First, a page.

|This article is outdated. (July 2014)|
Neato Robotics is a robotics company located in Newark, California. Their product, the Neato XV-series robotic vacuum cleaner, began selling in 2010 for US$399.00. The company has around 65 employees, and raised over $60 million in funding over several rounds. The design work is done in California, with contract manufacturing in China.
Unlike the Roomba vacuum cleaner, which goes randomly around a room, the Neato robot travels in straight line patterns partially overlapped, with the help of a laser range finder that scans around in a full 360° circle, and the SLAM algorithm that allows it to map the room being vacuumed while it is completing its task. The Neato XV robot is able to return to its home base and charge itself when running out of energy, and has sensors that prevent it from falling off stairs. In case the robot is used in a floorplan larger than it can cover with one battery charge, the robot is able to continue cleaning at the exact spot where it left off the previous session, after recharging its batteries.
As of 2013[update], Neato Robotics has four models on the market: the original XV-11 (green), the European and Malaysian XV-15 (blue), the XV-12 (white) and the XV-21 (purple) with European equivalent XV-25. Despite the different model names and colors, all three 1x (11, 12, and 15) robots are identical, except that the plug at the end of the power cord varies depending on the locale.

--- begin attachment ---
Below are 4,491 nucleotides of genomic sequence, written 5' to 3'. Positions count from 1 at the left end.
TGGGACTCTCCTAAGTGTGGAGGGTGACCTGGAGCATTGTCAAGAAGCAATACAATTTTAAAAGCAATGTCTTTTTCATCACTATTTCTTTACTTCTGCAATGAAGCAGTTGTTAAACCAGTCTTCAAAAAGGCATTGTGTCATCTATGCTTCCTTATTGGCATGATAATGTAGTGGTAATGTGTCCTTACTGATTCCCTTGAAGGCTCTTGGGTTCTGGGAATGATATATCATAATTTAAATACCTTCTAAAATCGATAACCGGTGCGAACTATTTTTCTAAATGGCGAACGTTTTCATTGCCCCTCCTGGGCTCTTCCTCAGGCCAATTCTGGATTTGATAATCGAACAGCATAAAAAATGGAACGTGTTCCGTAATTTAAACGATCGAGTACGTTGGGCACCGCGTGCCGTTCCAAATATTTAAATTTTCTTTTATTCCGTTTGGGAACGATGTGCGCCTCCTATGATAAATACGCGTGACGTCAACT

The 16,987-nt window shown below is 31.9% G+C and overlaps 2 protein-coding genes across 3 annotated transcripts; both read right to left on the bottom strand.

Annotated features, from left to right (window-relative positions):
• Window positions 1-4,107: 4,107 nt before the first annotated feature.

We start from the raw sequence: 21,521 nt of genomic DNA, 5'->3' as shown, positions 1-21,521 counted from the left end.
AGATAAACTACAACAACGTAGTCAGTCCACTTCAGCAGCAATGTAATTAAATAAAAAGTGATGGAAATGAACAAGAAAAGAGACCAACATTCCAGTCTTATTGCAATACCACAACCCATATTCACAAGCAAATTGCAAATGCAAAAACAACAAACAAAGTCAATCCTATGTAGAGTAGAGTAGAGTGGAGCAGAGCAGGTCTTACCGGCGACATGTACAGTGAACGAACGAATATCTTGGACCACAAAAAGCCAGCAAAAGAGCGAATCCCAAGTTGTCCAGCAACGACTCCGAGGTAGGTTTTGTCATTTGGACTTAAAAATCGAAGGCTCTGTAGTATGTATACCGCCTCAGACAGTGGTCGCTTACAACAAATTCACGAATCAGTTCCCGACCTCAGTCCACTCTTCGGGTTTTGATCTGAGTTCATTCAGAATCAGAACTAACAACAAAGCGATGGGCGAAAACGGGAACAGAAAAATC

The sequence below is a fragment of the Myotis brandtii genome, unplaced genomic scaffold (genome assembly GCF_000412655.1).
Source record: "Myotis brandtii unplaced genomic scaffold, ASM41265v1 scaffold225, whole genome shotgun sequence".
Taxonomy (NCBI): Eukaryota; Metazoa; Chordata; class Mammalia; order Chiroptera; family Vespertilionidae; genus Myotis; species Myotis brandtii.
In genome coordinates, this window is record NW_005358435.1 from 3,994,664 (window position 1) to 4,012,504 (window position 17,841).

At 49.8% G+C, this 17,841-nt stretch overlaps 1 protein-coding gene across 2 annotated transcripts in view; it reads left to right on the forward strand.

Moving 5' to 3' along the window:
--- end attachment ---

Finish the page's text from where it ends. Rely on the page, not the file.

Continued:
In March 2012, Neato Robotics announced its Neato XV-21, a refinement of the earlier models, which is white but has a purple laser head and dust bin cover. This model is designed for pet owners or people with allergies, and features a combination bristle brush/silicone flap beater in a swirl formation and a new pleated filter, which is claimed to remove up to 3 times as much dirt as the original filter before clogging. However, none of the Neato vacuum filters are HEPA, including filters for the XV-21 model (as of June 2012[update]). Owners of previous models can upgrade to the new beater and filter hardware for a cost of around US$60, and are also recommended to have the most recent system firmware.
In March 2013, Neato Robotics announced its forthcoming Signature XV and Signature Pro models for April release in black, similar in appearance but possibly with a more powerful vacuum fan (no details specified except 50 per cent increased extraction; a different fan was used in Vorwerk Kobold VR-100 models); and assorted changes with details are pending April release.
In 2011, a more expensive enhanced version was developed under contract for German appliance maker Vorwerk Kobold, distributed only in Germany as the Vorwerk VR-100, with some slow expansion later into other European locations. This model appears very similar to Neato vacuums and shares many parts, but had an additional spinning side brush extending beyond the case edge, for areas not normally reached, and a more powerful suction fan. The bristle front brush and pleated filter were introduced first on these German models and later in 2012 for Neato models. The Vorwerk unit was also powered by a higher capacity Lithium Ion battery, long used in laptop computers, compared to the cheaper Nickel Metal Hydride (NiMh) battery used in Neato models. Differences in details of the charging process for these different types of batteries, as well as the additional side brush motor, requires different firmware programs for each model's computer. Updates to these programs are delivered separately by each company in case of revisions.